United States v. Xulam case brief summary
84 F.3d 441 (1996)
Defendant was charged with making a
false statement in a passport application. Under the Bail Reform Act
of 1984 (Act), 18 U.S.C.S. § 3142, a United States district
court issued an order of detention pending trial. Defendant appealed.
CASE FACTS Defendant, a Kurd from Turkey, had been
an international human rights worker residing in the District of
Columbia for over three years. After arriving here from Canada on a
temporary student visa, defendant allegedly applied for and obtained
an American passport under a false name. Although he had no criminal
record, defendant was charged with a nonviolent criminal offense that
had a maximum sentence of six months under the federal sentencing
Conceding that defendant posed no danger to the community
or any of its citizens, the district court nevertheless ordered his
detention pending trial solely on the ground that he was a flight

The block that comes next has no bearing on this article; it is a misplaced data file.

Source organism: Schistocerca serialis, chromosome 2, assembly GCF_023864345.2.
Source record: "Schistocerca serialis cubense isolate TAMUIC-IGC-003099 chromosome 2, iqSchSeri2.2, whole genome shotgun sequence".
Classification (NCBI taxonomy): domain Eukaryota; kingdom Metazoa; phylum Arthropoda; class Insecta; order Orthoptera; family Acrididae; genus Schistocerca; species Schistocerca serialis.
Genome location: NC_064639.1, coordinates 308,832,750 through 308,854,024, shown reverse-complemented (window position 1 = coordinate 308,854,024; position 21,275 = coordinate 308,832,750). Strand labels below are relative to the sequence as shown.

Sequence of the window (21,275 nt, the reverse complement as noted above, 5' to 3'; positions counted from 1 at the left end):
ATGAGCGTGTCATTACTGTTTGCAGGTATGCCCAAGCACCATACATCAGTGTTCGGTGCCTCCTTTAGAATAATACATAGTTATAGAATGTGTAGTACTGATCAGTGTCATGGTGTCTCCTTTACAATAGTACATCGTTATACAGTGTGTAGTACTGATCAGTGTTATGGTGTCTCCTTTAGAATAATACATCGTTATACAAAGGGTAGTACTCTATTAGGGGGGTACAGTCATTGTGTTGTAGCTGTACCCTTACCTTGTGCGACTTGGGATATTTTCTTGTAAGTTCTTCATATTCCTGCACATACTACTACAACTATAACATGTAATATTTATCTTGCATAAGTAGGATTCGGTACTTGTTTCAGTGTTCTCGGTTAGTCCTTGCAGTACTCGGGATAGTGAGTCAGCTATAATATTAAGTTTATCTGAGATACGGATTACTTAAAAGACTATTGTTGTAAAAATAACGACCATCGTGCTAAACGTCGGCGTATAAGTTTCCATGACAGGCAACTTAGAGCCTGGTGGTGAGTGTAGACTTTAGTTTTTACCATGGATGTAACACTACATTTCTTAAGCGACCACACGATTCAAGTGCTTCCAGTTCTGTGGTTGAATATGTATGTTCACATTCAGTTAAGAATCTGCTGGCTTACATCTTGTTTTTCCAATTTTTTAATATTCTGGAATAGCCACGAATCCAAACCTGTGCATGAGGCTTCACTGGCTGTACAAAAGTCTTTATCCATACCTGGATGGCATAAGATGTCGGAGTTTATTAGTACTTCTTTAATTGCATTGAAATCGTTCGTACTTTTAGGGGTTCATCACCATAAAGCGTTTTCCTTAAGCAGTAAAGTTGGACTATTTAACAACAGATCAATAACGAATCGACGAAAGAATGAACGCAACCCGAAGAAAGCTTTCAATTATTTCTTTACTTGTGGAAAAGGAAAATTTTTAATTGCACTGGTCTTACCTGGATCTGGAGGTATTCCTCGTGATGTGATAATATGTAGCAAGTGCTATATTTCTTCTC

The court revoked the detention order, holding that defendant
was a prime candidate for release under the Act because the relevant
factors pointed to the existence of many conditions that would
reasonably assure his appearance at trial.
The court stated that the government failed to prove by a preponderance of the
evidence that defendant posed a risk of flight.
Finally, the court
noted that the Act spoke of conditions that would "reasonably"
assure appearance, not guarantee it.
The court revoked the district court's order of detention. Suggested law school study materials
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